This example demonstrates one possible way to cluster data sets that are too large to fit into memory using MDTraj and
scipy.cluster. The idea for the algorithim is that we'll cluster every N-th frame directly, and then, considering the clusters fixed "assign" the remaining frames to the nearest cluster. It's not the most sophisticated algorithm, but it's a good demonstration of how MDTraj can be integrated with other data science tools.
In [ ]:from __future__ import print_function import random from collections import defaultdict import mdtraj as md import numpy as np import scipy.cluster.hierarchy
In [ ]:stride = 5 subsampled = md.load('ala2.h5', stride=stride) print(subsampled)
Compute the pairwise RMSD between all of the frames. This requires N^2 memory, which is why we might need to stride.
In [ ]:distances = np.empty((subsampled.n_frames, subsampled.n_frames)) for i in range(subsampled.n_frames): distances[i] = md.rmsd(subsampled, subsampled, i)
Now that we have the distances, we can use out favorite clustering algorithm. I like ward.
In [ ]:n_clusters = 3 linkage = scipy.cluster.hierarchy.ward(distances) labels = scipy.cluster.hierarchy.fcluster(linkage, t=n_clusters, criterion='maxclust') labels
Now, we need to extract n_leaders random samples from each of the clusters. One way to do this is by building a map from each of the cluster labels to the list of the indices of the subsampled confs which belong to it.
In [ ]:mapping = defaultdict(lambda : ) for i, label in enumerate(labels): mapping[label].append(i) mapping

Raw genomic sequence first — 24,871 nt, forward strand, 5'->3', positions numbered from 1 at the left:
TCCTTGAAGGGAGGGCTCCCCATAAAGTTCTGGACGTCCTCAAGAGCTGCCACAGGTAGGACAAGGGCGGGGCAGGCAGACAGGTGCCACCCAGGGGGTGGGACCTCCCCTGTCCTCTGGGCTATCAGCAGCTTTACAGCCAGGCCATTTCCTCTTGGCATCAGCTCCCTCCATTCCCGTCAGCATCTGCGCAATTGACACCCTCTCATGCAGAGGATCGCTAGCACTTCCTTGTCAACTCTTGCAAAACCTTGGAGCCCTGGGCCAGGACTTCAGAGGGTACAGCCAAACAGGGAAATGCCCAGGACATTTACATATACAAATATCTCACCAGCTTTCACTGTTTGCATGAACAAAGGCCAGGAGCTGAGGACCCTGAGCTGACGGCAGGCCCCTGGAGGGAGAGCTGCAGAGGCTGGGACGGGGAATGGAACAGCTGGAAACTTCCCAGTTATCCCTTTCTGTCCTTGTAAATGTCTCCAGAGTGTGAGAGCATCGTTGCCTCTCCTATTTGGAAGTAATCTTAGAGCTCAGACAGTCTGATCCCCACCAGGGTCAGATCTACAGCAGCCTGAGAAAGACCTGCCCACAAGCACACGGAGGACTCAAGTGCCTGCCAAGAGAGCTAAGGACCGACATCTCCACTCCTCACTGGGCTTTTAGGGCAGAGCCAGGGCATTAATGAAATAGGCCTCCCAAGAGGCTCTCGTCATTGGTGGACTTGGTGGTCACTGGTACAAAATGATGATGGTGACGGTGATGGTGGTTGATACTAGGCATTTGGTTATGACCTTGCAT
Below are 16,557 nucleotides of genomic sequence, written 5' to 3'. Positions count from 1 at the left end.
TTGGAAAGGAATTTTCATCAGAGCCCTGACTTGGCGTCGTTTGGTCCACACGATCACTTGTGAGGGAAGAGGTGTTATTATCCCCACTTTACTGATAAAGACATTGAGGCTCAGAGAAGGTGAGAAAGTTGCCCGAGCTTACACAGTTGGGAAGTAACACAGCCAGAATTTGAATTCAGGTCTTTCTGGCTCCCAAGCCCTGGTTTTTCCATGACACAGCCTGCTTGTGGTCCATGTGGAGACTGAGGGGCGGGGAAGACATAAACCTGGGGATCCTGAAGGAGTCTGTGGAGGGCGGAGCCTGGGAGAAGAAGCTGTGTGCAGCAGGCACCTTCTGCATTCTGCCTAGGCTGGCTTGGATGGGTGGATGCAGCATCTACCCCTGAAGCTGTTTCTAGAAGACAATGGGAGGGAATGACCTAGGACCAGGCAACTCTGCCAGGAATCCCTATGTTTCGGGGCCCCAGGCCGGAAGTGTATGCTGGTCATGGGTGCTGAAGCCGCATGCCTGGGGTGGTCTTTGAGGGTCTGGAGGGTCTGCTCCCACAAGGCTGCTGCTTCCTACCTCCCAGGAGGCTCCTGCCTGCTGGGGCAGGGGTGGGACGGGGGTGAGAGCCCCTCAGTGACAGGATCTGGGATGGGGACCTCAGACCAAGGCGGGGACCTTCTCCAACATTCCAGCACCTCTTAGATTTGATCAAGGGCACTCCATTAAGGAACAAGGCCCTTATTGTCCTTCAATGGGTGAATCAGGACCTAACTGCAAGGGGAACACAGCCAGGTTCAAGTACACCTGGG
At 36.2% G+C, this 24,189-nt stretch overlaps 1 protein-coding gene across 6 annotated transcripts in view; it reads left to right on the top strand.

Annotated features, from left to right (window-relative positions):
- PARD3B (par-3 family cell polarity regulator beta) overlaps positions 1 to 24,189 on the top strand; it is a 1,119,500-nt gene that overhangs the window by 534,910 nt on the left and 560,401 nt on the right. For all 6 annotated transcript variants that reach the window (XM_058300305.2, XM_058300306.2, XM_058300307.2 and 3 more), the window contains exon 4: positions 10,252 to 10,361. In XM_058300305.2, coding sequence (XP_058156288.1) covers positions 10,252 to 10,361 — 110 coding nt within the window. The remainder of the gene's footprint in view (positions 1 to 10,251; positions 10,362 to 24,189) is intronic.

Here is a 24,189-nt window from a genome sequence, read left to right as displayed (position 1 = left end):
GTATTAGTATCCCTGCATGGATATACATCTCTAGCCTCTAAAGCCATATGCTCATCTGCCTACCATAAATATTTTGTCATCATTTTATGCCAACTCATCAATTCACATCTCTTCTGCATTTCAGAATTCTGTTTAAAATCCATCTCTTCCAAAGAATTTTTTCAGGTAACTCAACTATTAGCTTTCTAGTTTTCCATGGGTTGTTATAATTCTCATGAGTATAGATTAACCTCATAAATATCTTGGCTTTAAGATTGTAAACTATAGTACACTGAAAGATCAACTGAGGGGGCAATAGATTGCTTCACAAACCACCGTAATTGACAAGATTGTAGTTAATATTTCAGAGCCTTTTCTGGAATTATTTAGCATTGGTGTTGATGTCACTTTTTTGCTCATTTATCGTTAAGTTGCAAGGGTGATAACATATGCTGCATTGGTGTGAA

In [ ]:Now we can iterate through the mapping and select n_leaders random samples from each list. As we select them, we'll extract the conformation and append it to a new trajectory called `leaders`, which will start empty.
In [ ]:n_leaders_per_cluster = 2 leaders = md.Trajectory(xyz=np.empty((0, subsampled.n_atoms, 3)), topology=subsampled.topology) leader_labels =  for label, indices in mapping.items(): leaders = leaders.join(subsampled[np.random.choice(indices, n_leaders_per_cluster)]) leader_labels.extend([label] * n_leaders_per_cluster) print(leaders) print(leader_labels)
leaders trajectory contains a set of representitive conformations
for each cluster. Here comes the second pass of the two-pass clustering.
Let's now consider these clusters as fixed objects and iterate through
every frame in our data set, assigning each frame to the cluster
it's closest to. We take the simple approach here of computing the distance
from each frame to each leader and assigning the frame to the cluster whose
leader is closest.
Note that this whole algorithm never requires having the entire dataset in memory at once
In [ ]:labels =  for frame in md.iterload('ala2.h5', chunk=1): labels.append(leader_labels[np.argmin(md.rmsd(leaders, frame, 0))]) labels = np.array(labels) print(labels) print(labels.shape)
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